Welcome to Critical Care
We are honored to be trusted with caring for your loved one. Our staff
is committed to providing excellent care and service while helping patients
and families through this very difficult time. This online guide is designed
to answer some of your most common questions. We encourage you to ask
questions and please share any information you feel may help us give your
loved one the best possible care.
Inpatient Experts - Hospitalists Contribute to Quality 24/7
The Critical Care Unit (CCU), also sometimes called the Intensive Care
Unit (ICU), is a unit in the Hospital where seriously ill patients are
cared for by specially trained staff. These patients often require close
observation and monitoring, life support and other specialized equipment
that cannot be provided in other units of the Hospital. The CCU staff
is large and diverse and includes doctors, nurses, respiratory therapists,
pharmacists, physical and occupational therapists, speech therapists,
dietitians, social workers, case managers and chaplains. Intensivists
are doctors who specialize in the care of CCU patients.
Washington Hospital’s Intensive Care Unit accepted its first patient
in June 1963. The unit, made possible through a $10,000 donation from
the Washington Hospital Service League, was the first such unit west of
the Mississippi River that was not associated with a teaching facility.
In October 1972, the ICU, renamed the Sangalli Center, expanded to include
cardiac care. Our aging population and advances in technology brought
about the need for critical care specialists to care for the sickest patients
in the Hospital.
In July 2008, Washington Hospital’s ICU became one of the first in
the area to be covered 24/7 by ICU specialists called intensivists. This
new intensivist model led to a drastic improvement and efficiency in the
care of critically ill patients and by 2015 intensivists were involved
in the care of every patient admitted to the ICU. With a generous donation
from Morris Hyman, the late founder of Fremont Bank, the new Morris Hyman
Critical Care Pavilion was built and opened in the fall of 2018. The Pavilion
contains a large and brand new state-of-the-art Critical Care and Emergency
Department which will allow us to provide the highest quality of critical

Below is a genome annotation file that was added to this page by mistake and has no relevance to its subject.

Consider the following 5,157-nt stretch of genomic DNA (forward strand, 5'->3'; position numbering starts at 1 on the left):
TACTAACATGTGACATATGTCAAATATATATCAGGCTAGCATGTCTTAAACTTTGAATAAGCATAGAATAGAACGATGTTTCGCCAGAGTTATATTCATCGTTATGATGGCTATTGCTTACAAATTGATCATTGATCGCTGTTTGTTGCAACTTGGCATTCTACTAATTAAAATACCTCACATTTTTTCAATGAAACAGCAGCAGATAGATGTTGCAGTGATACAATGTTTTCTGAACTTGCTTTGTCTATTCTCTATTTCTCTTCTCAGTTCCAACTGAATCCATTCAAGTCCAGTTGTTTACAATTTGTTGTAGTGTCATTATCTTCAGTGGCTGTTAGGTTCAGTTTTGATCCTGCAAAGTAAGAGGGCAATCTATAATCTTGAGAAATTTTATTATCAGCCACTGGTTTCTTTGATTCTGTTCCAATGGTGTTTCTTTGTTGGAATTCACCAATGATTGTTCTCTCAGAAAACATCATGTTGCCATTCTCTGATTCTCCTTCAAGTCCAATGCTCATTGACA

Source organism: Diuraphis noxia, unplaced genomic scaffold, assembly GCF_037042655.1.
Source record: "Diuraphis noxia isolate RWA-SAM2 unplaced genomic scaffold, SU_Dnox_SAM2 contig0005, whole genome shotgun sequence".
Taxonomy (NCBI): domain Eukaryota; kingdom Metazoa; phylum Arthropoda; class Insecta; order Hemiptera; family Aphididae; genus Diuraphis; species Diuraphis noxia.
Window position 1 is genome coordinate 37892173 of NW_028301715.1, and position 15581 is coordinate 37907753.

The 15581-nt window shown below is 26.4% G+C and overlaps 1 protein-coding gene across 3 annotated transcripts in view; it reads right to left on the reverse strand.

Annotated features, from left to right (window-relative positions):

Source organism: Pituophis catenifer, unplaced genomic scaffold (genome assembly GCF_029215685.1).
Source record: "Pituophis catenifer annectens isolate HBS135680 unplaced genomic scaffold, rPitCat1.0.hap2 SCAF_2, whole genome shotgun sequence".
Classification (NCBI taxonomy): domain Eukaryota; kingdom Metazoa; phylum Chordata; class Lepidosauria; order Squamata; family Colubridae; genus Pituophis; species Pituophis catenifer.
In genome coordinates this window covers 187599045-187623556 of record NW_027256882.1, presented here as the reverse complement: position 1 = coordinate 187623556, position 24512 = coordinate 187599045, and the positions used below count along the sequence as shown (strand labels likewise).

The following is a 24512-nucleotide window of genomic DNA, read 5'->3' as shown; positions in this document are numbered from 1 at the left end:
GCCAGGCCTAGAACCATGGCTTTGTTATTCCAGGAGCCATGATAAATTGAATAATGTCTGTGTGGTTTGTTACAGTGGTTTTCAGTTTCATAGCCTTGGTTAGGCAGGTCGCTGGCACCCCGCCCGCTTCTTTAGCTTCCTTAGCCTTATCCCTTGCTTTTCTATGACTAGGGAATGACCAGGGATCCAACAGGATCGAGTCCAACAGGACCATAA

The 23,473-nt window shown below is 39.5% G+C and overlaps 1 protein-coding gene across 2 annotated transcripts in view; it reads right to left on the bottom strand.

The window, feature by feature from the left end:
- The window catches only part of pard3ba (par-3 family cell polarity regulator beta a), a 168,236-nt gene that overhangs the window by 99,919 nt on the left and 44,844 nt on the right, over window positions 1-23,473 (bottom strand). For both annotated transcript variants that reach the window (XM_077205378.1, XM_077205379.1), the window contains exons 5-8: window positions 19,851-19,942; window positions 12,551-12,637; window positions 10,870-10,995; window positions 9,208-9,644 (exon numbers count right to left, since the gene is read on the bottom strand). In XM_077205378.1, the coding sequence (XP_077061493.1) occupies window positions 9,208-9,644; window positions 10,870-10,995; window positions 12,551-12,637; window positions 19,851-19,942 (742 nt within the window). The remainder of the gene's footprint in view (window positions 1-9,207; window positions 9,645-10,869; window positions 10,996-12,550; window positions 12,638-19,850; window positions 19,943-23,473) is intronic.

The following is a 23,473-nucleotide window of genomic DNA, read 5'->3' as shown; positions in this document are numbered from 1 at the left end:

care possible to our patients.
This is a healing environment. Aggressive behavior toward staff or patients
will not be tolerated.
Visitors should include immediate family members (parents, siblings, children)
only. Exceptions can be made. Please speak to your nurse about this.
No children under age 12 or pets without authorized permission.
We request that visitors be limited to two at one time for patients in
the Critical Care. You are advised to stay inside the patient’s
room during your visit.
Sometimes, the patient’s condition or medical activities require
you to leave the room. Our staff will let you know when you can return
to the bedside.
Visitors may be asked by Critical Care staff to leave for short periods
during nurses’ report (7 to 7:30 a.m. and 7 to 7:30 p.m.), certain
procedures, and emergencies.
Undisturbed rest is important to healing, so please respect planned rest
periods and designated ‘quiet times.’
Do not visit if you have a contagious illness such as a cold or the flu.
Please choose one person as a family representative who can assist the
staff in updating the rest of the family on the patient’s progress.
No outside food or medications can be brought to the patient without authorized
Balloons (latex free), cards and pictures are welcome. No plants or flowers
In order to reduce the transmission of infections, please use appropriate
hygiene precautions such as handwashing and hand sanitizer before and
after leaving the room. If there is an isolation sign on the room, please
follow nurses’ instructions about wearing gowns, gloves and masks
before entering the room and remove before leaving.